How to read a nutrition facts label correctly

Updated: Oct 26, 2019 11:39 AM

Commonly referred to as the nutrition facts label or the nutrition information panel, this table describes the nutrient content of a food and is intended to guide the consumer in food selection

weight loss, obesity, diabetes, heart disease, cardiovascular disease, lifestyle disease, diet, nutrition, health, benefits of whole grains, benefits of millets, health issues, cereals, fibre, dietary fibre, importance of fibreNow that you know what a nutrition facts label is, the following steps will help you have a better understanding of its components and what you should infer out of each while choosing a particular packaged food item.

By Nadiya Merchant

Picture this: You go grocery shopping as the festive season is in full throttle and you need to keep your kitchen well-stocked. So yes , you take your shopping list out and make your way through the aisles looking for the products you want. You come across the shelf and see different varieties of the same product with a similar value proposition. You are bewildered and don’t know which product to go for. In such a scenario, how do you even decide on your purchase? This is where a nutrition facts table typically on the backside of the pack helps you decide.

Commonly referred to as the nutrition facts label or the nutrition information panel, this table describes the nutrient content of a food and is intended to guide the consumer in food selection. It is a nutrition declaration required by law or implemented voluntarily by manufacturers. Different countries have their own regulations and the food label needs to meet the conditions laid down by their respective regulatory bodies.

Why is reading nutrition labels important?

The benefits are manifold. Primarily it helps you to understand what nutrients you are getting and it is important if you have health conditions or are following a particular kind of diet.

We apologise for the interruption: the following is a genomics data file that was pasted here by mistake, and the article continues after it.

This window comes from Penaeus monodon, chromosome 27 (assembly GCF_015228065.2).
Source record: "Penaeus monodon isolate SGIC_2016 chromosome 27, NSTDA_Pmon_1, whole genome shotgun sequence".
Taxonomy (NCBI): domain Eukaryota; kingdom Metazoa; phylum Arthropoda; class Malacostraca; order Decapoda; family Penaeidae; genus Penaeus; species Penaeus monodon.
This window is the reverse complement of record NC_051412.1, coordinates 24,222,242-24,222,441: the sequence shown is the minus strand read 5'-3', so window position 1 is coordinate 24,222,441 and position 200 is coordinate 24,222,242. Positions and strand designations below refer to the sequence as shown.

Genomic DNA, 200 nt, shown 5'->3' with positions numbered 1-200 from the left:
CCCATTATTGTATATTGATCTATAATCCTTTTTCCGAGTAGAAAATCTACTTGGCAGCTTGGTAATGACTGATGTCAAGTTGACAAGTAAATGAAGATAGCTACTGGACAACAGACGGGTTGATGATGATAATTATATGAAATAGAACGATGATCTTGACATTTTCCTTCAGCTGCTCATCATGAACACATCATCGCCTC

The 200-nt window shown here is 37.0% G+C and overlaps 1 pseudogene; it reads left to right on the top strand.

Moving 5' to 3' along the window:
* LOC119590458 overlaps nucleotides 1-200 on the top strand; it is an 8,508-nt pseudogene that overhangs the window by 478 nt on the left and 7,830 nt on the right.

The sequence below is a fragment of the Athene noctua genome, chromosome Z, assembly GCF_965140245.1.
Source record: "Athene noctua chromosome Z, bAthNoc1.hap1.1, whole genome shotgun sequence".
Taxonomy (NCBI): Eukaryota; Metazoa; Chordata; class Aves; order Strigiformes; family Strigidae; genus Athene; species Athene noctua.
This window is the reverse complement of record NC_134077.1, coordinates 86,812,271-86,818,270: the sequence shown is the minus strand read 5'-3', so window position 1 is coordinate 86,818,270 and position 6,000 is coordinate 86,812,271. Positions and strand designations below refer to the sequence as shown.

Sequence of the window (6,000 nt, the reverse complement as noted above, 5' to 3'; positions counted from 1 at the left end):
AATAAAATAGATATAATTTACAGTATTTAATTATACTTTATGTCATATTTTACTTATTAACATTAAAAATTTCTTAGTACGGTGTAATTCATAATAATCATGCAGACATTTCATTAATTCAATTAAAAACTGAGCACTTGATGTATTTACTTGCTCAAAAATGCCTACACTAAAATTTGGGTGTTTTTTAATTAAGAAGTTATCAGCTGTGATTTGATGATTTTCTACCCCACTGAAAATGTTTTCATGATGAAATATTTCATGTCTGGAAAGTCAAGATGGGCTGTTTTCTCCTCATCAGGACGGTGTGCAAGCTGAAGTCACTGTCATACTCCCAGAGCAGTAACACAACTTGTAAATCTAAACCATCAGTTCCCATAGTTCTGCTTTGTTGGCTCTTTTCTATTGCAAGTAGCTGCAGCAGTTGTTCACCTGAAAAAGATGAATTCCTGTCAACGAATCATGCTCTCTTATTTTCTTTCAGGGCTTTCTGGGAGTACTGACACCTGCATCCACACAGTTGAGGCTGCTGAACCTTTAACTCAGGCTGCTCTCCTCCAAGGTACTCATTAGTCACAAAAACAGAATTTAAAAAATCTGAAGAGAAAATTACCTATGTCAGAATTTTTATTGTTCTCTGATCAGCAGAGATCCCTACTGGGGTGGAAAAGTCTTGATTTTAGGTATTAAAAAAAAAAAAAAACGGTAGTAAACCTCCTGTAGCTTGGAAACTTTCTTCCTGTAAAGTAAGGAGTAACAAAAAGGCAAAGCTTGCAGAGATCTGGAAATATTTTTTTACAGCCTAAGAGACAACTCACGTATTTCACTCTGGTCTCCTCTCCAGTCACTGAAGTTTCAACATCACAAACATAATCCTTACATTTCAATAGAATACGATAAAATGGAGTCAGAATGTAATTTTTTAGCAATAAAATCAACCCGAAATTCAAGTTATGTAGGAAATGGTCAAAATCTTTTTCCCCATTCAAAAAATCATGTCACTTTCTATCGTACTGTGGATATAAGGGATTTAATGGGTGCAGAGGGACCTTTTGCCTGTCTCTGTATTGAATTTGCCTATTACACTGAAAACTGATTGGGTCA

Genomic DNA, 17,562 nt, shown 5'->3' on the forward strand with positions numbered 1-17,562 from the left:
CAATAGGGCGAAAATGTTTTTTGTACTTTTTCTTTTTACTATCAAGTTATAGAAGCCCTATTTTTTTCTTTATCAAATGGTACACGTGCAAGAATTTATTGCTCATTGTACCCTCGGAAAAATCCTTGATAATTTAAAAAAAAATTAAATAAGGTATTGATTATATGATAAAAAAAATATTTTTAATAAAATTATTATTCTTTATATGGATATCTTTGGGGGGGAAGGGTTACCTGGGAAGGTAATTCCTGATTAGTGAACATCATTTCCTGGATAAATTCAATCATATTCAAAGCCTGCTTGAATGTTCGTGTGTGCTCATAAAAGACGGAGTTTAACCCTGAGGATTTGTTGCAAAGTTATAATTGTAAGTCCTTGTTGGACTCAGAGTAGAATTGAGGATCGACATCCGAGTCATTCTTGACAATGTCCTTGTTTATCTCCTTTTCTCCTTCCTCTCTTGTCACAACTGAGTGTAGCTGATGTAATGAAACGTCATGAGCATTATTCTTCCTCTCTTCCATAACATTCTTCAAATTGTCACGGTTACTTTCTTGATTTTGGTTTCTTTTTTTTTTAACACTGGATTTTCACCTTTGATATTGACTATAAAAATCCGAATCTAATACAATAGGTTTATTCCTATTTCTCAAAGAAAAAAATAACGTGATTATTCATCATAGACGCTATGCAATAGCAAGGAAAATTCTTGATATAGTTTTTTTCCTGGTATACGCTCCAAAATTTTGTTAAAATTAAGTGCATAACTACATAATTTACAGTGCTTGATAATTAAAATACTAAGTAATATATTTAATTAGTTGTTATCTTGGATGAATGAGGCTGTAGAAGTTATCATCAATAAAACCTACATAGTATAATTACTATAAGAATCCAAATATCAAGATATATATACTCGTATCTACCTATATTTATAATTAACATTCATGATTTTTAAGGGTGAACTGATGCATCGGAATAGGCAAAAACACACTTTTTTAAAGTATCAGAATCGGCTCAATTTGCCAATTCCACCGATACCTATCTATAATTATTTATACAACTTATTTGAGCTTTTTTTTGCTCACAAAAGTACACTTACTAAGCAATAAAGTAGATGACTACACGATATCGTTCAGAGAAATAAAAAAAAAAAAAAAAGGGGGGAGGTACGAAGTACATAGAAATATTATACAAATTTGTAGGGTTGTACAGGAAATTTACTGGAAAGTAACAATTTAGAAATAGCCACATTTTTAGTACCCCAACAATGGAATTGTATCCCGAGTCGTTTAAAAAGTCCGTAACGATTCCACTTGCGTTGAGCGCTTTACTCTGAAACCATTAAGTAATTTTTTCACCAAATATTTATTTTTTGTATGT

How does a nutrition facts label help you?

Here are some quick benefits of knowing how to decode a nutrition facts label:

It states the energy/ calories and nutrients that the food provides thus helping you make an informed choice while choosing the food item

It may provide information on the serving size

The information provided makes it easy for you to compare foods

It helps in the selection of foods for special diets

Nutrition Facts Label: How to choose correctly

Now that you know what a nutrition facts label is, the following steps will help you have a better understanding of its components and what you should infer out of each while choosing a particular packaged food item.

Serving size: Start with checking the label to see whether the nutrition information or nutrition facts are given per 100 g or 100 ml or per serving. The serving size is usually mentioned at the top of the Nutrition Facts table in grams or ml or measures such as cup, glass etc. Based on the serving size, one is able to understand the amount of nutrients that the serving will provide.